Donate Child Support Calculator
Skip navigation

A look at different custody arrangements

In Australia, the legislative changes to family law of 2006 have provided for "shared parental responsibility", which is not necessarily real shared parenting and residency ("lives with") but equates more to the American term "joint legal custody" (where the parents share joint responsibility but the child lives with the mother). Both terms - "shared parental responsibility" and "joint legal custody" - are cover words designed to try and hide the fact that little has changed and that courts, and the legal system that lives and works in the courts' shadow (lawyers, psychologists, social workers, police, etc), still promote maternal custody.

NB Joint Custody, sometimes referred to as shared custody or shared parenting, has two parts: joint legal custody ("shared parental responsibility" in Australia) and joint physical custody. A joint custody order can have one or both parts and typically refers to one of two possible scenarios: joint legal and physical custody, or just joint legal custody. In true 'joint custody' arrangements, parents share equal 'legal custody' and 'physical custody' rights. This means that parents participate equally in making decisions about the child's upbringing and welfare, and split time evenly in having day-to-day care and responsibility for the child - including the parent's right to have the child live with them. True joint custody arrangements are rare, because of their potential to cause both personal difficulties (stress, disruption of child's routine) and practical problems (scheduling, costs of maintaining two permanent living spaces for the child). Much more common than true joint custody arrangements (where both physical and legal custody are shared) is 'joint legal custody,' in which both parents share the right to make long-term decisions about the raising of a child and key aspects of the child's welfare, with physical custody awarded to one parent (usually the mother).

The following article is from a USA source, so while the terms are not directly equivalent in Australia, it does serve as a useful conceptual introduction to the various types of post-separation custody and residency arrangements.


11 October 2007

A look at different custody arrangements

Legal custody: "Gives a parent the right to make long-term decisions about the raising of a child, and key aspects of the child's welfare - including the child's education, medical care, dental care, and religious instruction. In most child custody cases, legal custody is awarded to both parents (called 'joint legal custody'), unless it is shown that one parent is somehow unfit, or is incapable of making decisions about the child's upbringing. Legal custody is different from 'physical custody,' which involves issues such as where the child will live."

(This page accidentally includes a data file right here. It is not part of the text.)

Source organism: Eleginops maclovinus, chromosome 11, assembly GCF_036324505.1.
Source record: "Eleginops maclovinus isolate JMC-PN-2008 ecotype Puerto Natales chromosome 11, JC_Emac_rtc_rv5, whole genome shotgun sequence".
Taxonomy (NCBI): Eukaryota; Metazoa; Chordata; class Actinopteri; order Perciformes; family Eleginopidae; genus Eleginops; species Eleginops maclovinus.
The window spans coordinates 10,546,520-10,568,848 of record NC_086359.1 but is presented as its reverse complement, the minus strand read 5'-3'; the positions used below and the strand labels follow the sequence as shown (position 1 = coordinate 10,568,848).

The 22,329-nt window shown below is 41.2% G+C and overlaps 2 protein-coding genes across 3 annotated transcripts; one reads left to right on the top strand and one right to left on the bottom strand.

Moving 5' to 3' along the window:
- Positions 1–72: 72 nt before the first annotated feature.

Physical custody: "A parent who has 'physical custody' of a child has the right to provide day-to-day care for the child. The key aspect of physical custody in most child custody situations is that the child will live with the parent who has physical custody. Most modern custody arrangements give physical custody to one parent (called the 'custodial' parent) and grant visitation rights and shared 'legal custody' to the noncustodial parent. Typically, visitation rights give the non-custodial parent exclusive time with the child every other weekend, alternating major holidays, and a number of weeks during summer vacations.

"In the past, true 'joint physical custody' arrangements were more common, in which the child lived with each parent roughly half the time. Today, such arrangements are rare, and in order to lessen disruption of the child's routine, one parent is usually given primary physical custody of the child."

Sole Custody: "A parent with 'sole custody' of a child has exclusive physical and legal custody rights concerning the child. Sole custody arrangements are rare, and are usually limited to situations in which one parent has been deemed unfit or incapable of having any form of responsibility over a child - for example, due to drug addiction or evidence of child abuse. In sole custody situations, the child's other parent (also known as the 'noncustodial' parent) has neither physical nor legal custody rights, but may be entitled to periods of visitation with the child (though those visits may be supervised, especially in situations involving domestic violence or child abuse)."

Joint Custody, sometimes referred to as shared custody or shared parenting, has two parts: joint legal custody and joint physical custody. A joint custody order can have one or both parts: "In child custody situations, 'joint custody' usually refers to one of two possible scenarios: joint legal and physical custody, or joint legal custody.

"In true 'joint custody' arrangements, parents share equal 'legal custody' and 'physical custody' rights. This means that parents participate equally in making decisions about the child's upbringing and welfare, and split time evenly in having day-to-day care and responsibility for the child - including the parent's right to have the child live with them. True joint custody arrangements are rare, because of their potential to cause both personal difficulties (stress, disruption of child's routine) and practical problems (scheduling, costs of maintaining two permanent living spaces for the child).

"Much more common than true joint custody arrangements (where both physical and legal custody are shared) is 'joint legal custody,' in which both parents share the right to make long-term decisions about the raising of a child and key aspects of the child's welfare, with physical custody awarded to one parent."